Currently showing posts tagged FCC, law, Net Neutrality

  • Attorney General Janet Mills to FCC: Delay rulemaking for Net Neutrality

    Attorney General Janet Mills and 17 other Attorneys General wrote to the Federal Communications Commission (FCC) asking the Commission to delay its rulemaking deadline because of falsified comments made to the FCC.

    "A careful review of the publicly available information revealed a pattern of fake submissions using the names of real people. In fact, there may be over one million fake submissions from across the country. This is akin to identity theft on a massive scale - and theft of someone's voice in a democracy is particularly concerning," wrote the Attorneys General.

    Attorney General Mills announced her opposition to the FCC's stated intention to reverse Net Neutrality rules when the pending vote was announced in November, and is reviewing the proposal and discussing options with other attorneys general to protect consumers' rights. Since then the Attorney General's office has received complaints from Maine residents who have found comments submitted in their name to the FCC in support of the proposed rule change that they did not submit.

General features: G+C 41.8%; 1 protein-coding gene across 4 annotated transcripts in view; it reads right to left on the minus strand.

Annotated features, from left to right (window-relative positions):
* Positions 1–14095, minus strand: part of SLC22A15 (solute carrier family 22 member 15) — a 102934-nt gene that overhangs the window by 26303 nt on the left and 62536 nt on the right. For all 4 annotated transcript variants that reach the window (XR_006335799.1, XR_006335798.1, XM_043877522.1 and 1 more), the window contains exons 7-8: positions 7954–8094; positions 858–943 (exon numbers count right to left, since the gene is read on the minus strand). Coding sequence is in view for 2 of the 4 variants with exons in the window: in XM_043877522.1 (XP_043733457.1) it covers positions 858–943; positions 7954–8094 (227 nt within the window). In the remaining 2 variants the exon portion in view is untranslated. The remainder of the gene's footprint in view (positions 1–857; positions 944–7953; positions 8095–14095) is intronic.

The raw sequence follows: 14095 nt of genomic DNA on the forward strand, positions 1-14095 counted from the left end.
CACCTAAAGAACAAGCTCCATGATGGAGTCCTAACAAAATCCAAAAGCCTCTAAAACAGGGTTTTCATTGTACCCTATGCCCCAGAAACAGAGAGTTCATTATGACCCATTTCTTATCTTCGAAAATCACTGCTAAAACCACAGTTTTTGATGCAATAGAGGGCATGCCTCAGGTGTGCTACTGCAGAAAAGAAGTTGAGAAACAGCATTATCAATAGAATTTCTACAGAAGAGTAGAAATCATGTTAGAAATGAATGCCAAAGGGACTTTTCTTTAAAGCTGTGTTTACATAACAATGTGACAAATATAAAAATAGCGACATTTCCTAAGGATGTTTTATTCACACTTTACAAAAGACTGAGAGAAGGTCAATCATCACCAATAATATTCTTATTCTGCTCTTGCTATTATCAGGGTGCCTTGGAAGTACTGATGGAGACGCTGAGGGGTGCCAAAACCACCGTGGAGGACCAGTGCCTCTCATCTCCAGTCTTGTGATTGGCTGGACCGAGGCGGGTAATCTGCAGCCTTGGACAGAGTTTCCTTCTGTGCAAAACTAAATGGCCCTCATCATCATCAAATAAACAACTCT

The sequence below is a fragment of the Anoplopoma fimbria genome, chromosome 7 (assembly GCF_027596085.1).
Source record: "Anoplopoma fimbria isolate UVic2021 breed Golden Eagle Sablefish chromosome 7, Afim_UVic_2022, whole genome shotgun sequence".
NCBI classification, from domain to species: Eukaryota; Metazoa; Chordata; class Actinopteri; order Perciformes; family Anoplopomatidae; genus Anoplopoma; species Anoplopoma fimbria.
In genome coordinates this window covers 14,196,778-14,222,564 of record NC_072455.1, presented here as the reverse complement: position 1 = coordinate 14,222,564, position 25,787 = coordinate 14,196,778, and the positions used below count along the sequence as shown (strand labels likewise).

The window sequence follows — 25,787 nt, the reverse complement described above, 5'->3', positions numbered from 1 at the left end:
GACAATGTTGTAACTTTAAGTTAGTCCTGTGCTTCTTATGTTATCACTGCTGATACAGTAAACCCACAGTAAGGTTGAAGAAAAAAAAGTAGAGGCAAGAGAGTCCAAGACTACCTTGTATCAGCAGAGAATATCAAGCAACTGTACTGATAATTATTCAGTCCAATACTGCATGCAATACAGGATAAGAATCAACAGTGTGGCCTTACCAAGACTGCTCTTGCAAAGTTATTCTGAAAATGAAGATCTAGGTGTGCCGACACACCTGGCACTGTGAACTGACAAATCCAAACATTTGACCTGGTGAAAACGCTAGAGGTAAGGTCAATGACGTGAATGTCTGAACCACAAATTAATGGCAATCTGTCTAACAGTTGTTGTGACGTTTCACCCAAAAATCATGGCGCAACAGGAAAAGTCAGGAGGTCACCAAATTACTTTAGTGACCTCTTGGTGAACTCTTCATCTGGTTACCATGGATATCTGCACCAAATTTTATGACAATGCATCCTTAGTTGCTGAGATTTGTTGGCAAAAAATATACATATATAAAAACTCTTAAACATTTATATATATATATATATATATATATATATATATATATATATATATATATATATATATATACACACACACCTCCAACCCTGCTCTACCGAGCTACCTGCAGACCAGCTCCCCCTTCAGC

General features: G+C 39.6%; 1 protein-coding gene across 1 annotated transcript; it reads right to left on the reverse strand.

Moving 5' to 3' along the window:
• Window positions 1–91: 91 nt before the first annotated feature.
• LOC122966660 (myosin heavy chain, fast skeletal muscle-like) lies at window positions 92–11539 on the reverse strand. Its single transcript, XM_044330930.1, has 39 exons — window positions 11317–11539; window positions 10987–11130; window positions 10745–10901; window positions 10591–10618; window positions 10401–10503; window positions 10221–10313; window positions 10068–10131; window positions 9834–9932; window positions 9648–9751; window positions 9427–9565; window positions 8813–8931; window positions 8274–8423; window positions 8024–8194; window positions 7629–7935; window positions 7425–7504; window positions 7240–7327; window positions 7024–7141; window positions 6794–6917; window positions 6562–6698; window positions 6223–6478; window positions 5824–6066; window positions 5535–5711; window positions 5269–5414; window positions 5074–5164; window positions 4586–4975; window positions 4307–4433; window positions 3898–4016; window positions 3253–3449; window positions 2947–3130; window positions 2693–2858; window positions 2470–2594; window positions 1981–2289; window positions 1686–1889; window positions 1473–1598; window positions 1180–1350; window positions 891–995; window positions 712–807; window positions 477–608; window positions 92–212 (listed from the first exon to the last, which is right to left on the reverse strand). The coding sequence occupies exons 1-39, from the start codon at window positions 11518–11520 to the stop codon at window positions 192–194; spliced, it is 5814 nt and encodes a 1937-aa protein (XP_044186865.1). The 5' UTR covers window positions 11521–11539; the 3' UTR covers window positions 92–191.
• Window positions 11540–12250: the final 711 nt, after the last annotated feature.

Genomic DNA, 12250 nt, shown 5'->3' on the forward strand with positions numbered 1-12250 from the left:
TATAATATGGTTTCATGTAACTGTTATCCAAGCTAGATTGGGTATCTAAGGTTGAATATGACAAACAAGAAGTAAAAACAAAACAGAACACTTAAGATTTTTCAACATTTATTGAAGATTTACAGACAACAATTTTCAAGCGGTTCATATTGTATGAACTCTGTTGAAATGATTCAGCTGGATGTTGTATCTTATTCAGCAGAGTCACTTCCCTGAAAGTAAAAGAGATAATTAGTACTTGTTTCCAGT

Attorney General Mills, along with 12 other attorneys general, also submitted comments to the FCC in opposition to the Notice of Proposed Rulemaking when it was originally announced in July.

    "This is an assault on the public commons. Individuals and businesses use the Internet every day to do our banking, to pay our bills, to do our schoolwork, and to do our jobs," said Attorney General Mills. "This proposal will allow service providers to limit and slow down access to information based on their values and economic interests. The idea that we should all be able to access the same parts of the web and use applications freely, without interference from a provider, is critical to the free exchange of ideas fundamental to our democracy." The Attorneys General ended the letter by writing, "It is essential that the Commission gets a full and accurate picture of how changes to net neutrality will affect the everyday lives of Americans before they can act on such sweeping policy changes"